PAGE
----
Dribs and drabs

Caps United are also infamous for paying their players late and are on record blaming the fixure programme which has seen them play most of their home matches midweek, thus lowering attendance and revenue.

The signing-on fees are not impressive either, with some teams paying as little as US$700 which comes in dribs and drabs.

Some fruit and air time vendors clearly make more than what footballers earn. It’s only at Dynamos, Highlanders, Harare City and FC Platinum where decent money is paid, but they too struggle to pay up on time and in full.

Motor Action tried to lure companies from the Buy Zimbabwe consortium, but nobody has bought the idea and they continue to suffer. Footballers Union of Zimbabwe (FUZ) secretary general Paul Gundani said the administrators should consider coming up with a smaller but well-sponsored league in addition to clubs being forced to prove financial stability before promotion.

“It should not just be a case of promotion for a club from Division One into the Premier league; I feel a committee should be set up that will investigate whether promoted teams have the financial backing to sustain a run in the elite league,” said Gundani.

“Our top league should not just be elite in name; we should see the difference with lower leagues. Some clubs come in with the hope of surviving on gate takings but these cannot be entirely relied on especially for smaller clubs. If we cannot come up with 16 well-sponsored teams in the topflight, why not reduce the number so that the league is well sponsored and vibrant?”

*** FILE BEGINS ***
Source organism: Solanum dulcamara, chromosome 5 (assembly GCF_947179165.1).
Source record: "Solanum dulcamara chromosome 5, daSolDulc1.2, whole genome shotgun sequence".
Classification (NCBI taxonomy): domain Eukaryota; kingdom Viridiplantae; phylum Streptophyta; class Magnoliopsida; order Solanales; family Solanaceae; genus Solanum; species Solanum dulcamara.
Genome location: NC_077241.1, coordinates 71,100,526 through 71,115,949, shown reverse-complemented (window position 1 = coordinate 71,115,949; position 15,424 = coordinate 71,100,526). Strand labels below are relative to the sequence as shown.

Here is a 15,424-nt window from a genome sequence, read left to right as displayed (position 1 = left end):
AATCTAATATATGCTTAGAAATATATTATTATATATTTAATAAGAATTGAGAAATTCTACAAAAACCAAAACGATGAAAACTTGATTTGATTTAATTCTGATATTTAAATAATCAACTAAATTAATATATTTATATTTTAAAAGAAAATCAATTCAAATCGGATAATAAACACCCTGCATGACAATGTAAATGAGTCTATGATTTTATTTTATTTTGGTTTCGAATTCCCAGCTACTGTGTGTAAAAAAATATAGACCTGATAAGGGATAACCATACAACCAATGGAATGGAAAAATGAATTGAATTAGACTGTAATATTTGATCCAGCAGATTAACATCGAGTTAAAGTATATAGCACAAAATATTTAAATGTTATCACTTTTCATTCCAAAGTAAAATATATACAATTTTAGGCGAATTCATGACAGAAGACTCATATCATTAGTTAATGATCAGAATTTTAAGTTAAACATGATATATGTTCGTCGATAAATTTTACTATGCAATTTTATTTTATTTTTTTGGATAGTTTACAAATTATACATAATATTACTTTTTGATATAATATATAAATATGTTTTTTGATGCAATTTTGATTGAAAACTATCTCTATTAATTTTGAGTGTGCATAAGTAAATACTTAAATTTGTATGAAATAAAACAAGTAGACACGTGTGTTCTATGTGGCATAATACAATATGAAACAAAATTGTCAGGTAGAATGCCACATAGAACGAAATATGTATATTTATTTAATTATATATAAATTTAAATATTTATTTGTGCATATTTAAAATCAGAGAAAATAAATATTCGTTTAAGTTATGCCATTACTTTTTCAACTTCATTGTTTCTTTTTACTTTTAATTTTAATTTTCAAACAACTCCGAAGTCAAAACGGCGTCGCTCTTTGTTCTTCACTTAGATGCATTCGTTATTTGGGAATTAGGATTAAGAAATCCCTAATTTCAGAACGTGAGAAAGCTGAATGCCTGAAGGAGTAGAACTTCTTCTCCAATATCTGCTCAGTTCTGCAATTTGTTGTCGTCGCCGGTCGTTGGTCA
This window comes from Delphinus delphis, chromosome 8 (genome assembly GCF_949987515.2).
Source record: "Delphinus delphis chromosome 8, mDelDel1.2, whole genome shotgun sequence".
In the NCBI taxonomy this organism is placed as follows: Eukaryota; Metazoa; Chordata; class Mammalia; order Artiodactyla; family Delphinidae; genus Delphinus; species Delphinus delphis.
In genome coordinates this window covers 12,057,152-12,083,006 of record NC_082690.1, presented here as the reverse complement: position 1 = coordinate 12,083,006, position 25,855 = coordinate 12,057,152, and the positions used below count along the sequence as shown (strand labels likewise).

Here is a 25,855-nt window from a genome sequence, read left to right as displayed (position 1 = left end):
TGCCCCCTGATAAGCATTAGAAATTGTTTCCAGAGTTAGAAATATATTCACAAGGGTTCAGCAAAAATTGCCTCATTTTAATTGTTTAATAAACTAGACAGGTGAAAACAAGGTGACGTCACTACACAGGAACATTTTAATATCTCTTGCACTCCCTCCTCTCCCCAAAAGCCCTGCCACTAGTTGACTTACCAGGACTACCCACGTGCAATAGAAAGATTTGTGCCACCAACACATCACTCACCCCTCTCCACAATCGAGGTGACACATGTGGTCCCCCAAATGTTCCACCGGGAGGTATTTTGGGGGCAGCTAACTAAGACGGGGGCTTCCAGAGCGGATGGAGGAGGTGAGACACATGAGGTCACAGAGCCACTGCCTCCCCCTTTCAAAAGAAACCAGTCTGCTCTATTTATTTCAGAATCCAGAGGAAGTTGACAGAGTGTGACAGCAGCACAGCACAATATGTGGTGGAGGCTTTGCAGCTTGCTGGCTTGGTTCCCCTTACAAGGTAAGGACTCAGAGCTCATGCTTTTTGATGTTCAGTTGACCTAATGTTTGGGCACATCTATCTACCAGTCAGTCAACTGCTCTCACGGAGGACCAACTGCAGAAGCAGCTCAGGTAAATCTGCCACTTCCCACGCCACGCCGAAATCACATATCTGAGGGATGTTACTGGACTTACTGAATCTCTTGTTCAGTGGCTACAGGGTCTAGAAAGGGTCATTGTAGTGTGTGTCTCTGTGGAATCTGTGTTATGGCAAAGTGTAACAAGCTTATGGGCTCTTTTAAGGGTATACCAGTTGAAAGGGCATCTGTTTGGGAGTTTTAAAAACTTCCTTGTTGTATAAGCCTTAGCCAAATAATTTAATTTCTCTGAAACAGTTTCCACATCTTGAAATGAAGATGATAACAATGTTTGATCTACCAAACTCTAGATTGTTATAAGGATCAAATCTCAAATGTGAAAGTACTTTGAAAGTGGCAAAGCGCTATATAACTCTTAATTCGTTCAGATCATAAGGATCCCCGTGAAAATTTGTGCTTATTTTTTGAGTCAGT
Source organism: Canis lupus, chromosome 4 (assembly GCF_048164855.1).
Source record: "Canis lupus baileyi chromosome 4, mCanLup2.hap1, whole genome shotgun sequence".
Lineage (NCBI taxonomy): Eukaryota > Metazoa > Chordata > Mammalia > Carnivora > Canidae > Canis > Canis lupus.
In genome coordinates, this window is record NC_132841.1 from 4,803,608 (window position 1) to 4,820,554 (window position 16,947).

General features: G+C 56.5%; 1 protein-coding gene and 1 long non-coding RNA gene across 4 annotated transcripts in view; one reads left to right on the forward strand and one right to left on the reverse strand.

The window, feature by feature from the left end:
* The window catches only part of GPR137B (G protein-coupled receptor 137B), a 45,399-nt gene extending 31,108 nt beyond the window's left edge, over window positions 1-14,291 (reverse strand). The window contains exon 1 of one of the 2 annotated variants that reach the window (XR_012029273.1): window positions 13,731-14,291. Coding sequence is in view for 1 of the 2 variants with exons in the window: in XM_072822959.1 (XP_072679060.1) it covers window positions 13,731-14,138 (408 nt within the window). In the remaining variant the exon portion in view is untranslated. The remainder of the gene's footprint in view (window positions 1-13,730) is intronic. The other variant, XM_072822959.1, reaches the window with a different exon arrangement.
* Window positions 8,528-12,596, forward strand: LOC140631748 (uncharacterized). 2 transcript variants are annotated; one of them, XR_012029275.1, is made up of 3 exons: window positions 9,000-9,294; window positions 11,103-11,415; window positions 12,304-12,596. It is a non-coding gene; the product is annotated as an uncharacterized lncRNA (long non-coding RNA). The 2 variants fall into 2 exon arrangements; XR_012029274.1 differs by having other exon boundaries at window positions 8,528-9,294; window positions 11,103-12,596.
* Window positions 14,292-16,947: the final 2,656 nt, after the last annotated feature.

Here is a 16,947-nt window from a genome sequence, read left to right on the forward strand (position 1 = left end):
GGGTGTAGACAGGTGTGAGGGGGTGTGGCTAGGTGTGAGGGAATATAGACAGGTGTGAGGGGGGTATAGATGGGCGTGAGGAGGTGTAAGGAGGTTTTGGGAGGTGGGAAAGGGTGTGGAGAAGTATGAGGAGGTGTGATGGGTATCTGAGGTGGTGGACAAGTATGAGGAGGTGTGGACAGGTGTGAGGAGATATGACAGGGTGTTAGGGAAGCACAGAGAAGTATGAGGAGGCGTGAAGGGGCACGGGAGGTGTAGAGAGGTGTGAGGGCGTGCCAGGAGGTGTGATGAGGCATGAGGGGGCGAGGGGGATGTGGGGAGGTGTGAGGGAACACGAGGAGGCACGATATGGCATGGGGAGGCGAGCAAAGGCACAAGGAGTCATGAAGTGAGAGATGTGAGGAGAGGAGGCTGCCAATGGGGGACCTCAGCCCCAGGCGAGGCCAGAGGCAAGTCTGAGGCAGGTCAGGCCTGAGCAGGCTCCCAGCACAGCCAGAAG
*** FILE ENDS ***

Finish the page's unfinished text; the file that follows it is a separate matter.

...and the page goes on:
The union has also proposed a special fund that would be paid by sponsors to all clubs each month, so that they can help teams pay salaries and travel costs.

Minimum wage

“On top of the prize money we should have sponsors giving clubs something like US$7 000 which takes care of wages and travel expenses. The problem with some of the sponsorship is that it is mostly gobbled by administration expenses.”

FUZ is urging Zifa to force clubs to come up with a minimum wage of US$750 through the labour court.

Some clubs have also come under fire for lack of transparency.

Dynamos, have their salary paid by their sponsor, but have always come under the spotlight over the figures they produce from their gates in comparison to the numbers in the stands.

At times Rufaro stadium fills to capacity, but reported figures rarely break the 20 000 barrier.

While Zifa is busy fighting the scourge of match fixing, nonpayment of wages and bonuses, paying trifling amounts compromises players to the extent of engaging in illegal acts.

Zifa chief executive officer said the issue of player remuneration can be sorted out through club licensing where teams are forced to present their bank accounts.

Gate takings
The mother body has also lined up a strategic planning meeting where clubs can give input and Zifa will try to force the idea of a minimum wage.

“It is important that the sponsor also comes up with a distress fund which can be used when clubs face challenges as we have seen this season,” said Mashingaidze. “We should not allow c lubs to rely on gate takings; they should prove they have other sources of income before admission into the topflight.”

The Castle Lager premier League is a popular movie, a blockbuster, but one where the main actors get peanuts while the producers get rich.